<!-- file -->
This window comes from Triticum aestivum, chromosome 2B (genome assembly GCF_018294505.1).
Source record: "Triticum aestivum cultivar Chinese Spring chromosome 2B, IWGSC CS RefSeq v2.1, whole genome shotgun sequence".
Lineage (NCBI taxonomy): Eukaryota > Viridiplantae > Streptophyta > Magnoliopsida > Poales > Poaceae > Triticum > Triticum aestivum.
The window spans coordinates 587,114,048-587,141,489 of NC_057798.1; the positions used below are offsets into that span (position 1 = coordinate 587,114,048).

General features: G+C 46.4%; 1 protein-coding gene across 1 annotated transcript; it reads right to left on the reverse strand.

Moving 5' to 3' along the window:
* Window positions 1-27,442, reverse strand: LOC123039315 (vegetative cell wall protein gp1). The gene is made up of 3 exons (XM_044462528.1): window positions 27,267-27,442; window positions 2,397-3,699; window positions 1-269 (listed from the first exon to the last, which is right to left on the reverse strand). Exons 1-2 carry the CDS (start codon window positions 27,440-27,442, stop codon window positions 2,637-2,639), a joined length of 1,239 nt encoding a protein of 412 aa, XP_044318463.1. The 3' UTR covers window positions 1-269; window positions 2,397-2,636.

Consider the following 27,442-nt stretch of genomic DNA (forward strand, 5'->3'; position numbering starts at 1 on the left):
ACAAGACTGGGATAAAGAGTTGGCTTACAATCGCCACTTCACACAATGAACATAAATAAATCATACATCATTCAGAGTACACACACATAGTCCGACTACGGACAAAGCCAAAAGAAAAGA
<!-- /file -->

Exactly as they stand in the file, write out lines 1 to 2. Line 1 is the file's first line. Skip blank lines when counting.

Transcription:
This window comes from Triticum aestivum, chromosome 2B (genome assembly GCF_018294505.1).
Source record: "Triticum aestivum cultivar Chinese Spring chromosome 2B, IWGSC CS RefSeq v2.1, whole genome shotgun sequence".